After completing this step, you have created an AWS DMS task that exports the tables of a source RDS database to the staging S3 bucket using the Parquet file format. In the following step, you copy the objects into a bucket that has S3 Object Lock to prevent modification.

Migrate the objects into an integrity-protected bucket with S3 Batch Operations

A straightforward and cost-efficient way to copy the objects from the non-versioned staging bucket into the archival bucket is S3 Batch Operations. The S3 Batch Operations job allows you to set S3 Object Lock both in Governance mode and Compliance mode. The following screenshot shows the configuration for S3 Object Lock in Compliance mode with a retention period of 2 years.

We recommend that you define the S3 Batch Operations job based on the S3 inventory report for the staging bucket and use the Copy operation. The replication operation would require the source (the staging bucket) to have versioning enabled. This would not be in line with best practice recommendations for AWS DMS.

S3 Batch Operations copies objects up to 5 GB in size. Take this into consideration when partitioning your tables into Parquet files.

Alternative: Partition Parquet files with AWS Glue for cost-efficient queries

Athena query performance and cost depend strongly on the amount of data scanned. We recommend organizing the Parquet files so you achieve a good balance between the size of the files and the number of files queried per request. In the following section, we provide one example.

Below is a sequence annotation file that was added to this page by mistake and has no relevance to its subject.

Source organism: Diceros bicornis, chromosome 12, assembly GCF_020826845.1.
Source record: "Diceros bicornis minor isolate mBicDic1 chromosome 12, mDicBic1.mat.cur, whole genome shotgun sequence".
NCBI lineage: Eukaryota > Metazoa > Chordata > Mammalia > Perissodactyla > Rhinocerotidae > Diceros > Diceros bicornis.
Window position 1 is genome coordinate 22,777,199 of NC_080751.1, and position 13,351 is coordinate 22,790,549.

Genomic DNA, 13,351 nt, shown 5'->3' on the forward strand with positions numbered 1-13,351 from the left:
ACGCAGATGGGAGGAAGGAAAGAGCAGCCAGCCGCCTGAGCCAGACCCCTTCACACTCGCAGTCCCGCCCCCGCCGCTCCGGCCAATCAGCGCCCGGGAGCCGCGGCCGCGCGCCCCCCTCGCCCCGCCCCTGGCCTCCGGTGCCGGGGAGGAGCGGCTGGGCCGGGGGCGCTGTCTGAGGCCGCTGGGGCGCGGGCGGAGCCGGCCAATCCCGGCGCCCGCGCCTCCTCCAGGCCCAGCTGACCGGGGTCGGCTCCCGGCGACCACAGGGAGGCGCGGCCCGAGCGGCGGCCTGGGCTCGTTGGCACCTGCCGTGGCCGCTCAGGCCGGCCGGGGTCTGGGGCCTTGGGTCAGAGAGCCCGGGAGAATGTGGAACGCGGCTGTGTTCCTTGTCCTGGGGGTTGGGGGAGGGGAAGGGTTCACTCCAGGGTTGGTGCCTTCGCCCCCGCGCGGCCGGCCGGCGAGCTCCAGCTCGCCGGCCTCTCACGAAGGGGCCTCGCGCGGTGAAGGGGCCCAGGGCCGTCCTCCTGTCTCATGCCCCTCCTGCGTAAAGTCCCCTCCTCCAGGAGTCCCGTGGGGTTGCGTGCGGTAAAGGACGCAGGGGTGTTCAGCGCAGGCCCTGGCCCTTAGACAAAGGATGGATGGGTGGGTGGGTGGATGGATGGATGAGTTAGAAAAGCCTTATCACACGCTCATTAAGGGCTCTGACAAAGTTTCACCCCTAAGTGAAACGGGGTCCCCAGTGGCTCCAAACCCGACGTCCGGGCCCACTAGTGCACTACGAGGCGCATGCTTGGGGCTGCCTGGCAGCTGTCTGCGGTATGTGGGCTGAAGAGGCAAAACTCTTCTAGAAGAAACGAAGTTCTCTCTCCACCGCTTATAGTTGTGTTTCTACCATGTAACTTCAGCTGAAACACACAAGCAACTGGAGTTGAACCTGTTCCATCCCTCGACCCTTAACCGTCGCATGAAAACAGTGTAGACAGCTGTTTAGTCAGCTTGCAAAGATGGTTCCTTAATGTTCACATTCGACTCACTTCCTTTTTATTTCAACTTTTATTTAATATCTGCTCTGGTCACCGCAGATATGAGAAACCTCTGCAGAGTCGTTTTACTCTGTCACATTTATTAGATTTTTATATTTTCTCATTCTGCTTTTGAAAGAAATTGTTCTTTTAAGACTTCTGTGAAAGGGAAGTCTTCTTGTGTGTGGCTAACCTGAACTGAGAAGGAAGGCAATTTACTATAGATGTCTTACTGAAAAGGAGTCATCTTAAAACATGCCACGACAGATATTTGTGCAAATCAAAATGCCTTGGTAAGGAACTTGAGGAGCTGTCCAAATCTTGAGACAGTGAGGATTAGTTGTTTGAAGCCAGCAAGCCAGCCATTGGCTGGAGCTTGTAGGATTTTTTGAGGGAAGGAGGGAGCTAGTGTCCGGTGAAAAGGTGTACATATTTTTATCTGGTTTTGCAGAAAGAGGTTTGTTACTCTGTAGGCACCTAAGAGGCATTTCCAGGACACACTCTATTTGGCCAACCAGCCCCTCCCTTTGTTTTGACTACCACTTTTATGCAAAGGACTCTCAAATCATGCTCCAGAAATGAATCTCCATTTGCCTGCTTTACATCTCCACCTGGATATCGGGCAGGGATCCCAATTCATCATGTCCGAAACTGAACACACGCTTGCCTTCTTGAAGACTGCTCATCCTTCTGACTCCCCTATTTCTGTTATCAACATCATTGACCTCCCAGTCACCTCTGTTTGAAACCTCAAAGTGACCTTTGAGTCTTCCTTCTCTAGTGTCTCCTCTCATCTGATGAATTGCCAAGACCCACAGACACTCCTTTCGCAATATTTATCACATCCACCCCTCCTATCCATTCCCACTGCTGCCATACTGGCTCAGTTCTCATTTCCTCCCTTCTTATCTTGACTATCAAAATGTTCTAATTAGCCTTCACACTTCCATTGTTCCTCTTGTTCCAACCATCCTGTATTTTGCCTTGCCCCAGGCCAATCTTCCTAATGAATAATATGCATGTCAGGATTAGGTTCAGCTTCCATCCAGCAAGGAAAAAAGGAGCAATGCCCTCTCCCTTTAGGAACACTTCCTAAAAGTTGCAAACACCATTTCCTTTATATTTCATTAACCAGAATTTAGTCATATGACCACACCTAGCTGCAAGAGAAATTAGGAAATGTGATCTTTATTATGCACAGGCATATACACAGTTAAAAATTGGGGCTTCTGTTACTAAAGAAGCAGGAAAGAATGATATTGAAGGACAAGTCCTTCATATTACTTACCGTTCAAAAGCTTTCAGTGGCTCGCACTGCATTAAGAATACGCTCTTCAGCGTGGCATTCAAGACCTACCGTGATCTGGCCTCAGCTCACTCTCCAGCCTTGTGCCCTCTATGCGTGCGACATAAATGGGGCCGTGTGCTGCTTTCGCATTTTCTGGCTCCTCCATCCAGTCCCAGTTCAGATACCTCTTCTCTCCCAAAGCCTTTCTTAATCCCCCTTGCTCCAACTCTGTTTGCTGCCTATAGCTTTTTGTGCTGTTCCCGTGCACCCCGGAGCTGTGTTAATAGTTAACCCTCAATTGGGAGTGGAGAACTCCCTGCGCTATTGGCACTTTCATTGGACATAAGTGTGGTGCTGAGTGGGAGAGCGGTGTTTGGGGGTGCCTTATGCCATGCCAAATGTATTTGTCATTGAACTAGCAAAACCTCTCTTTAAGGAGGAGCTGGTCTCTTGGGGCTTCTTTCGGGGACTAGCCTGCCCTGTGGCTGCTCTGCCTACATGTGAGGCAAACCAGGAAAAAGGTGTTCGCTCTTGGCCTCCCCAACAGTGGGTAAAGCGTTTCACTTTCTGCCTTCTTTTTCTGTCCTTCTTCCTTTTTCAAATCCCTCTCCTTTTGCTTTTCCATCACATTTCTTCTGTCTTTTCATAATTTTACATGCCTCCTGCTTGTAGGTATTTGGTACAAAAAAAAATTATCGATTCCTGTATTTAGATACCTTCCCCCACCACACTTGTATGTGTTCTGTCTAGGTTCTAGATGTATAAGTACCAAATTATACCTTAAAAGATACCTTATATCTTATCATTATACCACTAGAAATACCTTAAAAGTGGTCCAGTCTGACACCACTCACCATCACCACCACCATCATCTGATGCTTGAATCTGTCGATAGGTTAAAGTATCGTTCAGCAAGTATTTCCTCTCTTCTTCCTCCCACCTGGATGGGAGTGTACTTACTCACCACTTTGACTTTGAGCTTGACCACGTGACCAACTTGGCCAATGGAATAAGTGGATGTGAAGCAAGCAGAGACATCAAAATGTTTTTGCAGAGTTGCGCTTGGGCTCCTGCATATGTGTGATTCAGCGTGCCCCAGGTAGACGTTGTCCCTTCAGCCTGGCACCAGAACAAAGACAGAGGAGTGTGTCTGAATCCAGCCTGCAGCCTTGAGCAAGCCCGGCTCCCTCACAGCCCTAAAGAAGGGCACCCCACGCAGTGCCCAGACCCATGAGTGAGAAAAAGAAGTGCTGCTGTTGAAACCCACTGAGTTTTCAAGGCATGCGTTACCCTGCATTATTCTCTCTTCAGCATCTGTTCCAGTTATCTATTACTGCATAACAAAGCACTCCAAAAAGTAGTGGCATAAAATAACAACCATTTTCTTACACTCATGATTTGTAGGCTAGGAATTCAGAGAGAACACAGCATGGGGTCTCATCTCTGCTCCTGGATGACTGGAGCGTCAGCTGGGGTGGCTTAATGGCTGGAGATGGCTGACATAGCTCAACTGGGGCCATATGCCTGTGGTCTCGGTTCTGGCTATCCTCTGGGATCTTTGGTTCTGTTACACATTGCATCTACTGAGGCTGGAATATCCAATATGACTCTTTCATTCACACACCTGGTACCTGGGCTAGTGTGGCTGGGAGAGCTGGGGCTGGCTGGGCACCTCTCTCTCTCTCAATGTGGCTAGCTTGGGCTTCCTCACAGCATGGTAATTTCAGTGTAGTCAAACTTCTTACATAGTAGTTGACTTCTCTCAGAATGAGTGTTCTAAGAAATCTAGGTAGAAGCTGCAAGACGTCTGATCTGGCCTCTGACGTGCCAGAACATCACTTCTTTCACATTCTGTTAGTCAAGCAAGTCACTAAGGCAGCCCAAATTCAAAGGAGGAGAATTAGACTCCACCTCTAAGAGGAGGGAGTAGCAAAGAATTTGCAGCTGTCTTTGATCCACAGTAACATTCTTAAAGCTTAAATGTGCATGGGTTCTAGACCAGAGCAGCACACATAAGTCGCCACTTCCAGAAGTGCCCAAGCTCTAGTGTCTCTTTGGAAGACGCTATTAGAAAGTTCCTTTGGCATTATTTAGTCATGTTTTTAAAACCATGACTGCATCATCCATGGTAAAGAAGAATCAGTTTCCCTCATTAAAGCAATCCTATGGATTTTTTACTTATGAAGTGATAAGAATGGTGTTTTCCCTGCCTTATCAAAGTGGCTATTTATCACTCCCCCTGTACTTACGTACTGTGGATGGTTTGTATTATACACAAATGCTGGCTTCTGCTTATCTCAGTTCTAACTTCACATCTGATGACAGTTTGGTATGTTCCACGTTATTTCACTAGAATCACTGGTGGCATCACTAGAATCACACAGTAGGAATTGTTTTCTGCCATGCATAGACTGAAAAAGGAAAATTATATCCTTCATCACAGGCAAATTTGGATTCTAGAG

Assume there is a timestamp column in your table that most of your queries condition upon. Further assume that you have partitioned the records of this table by putting all records from one day into a prefix of the form /year=yyyy/month=mm/day=dd/ or /dt=yyyy-mm-dd/. Any query that conditions on the timestamp column would then only process the Parquet files in the relevant prefixes. For more information, see Partitioning data in Athena.

If you know the predominant access pattern for your data, we strongly recommend that you partition your archive objects accordingly. When faced with multiple access patterns, you might have to choose which ones to optimize for, or export your data to Amazon S3 multiple times in different arrangements to accommodate different access patterns. After being exported in one layout, it is a non-trivial amount of work to reorganize the data for a different access pattern later.

To obtain a partition in line with your query pattern, consider the following alternative to the S3 Batch Operations approach: Use AWS Glue to read Parquet files from the staging bucket, process the contents, and write into partitioned Parquet files in the archive bucket. For an example implementation, see Using the Parquet format in AWS Glue.

Access the archived databases using Athena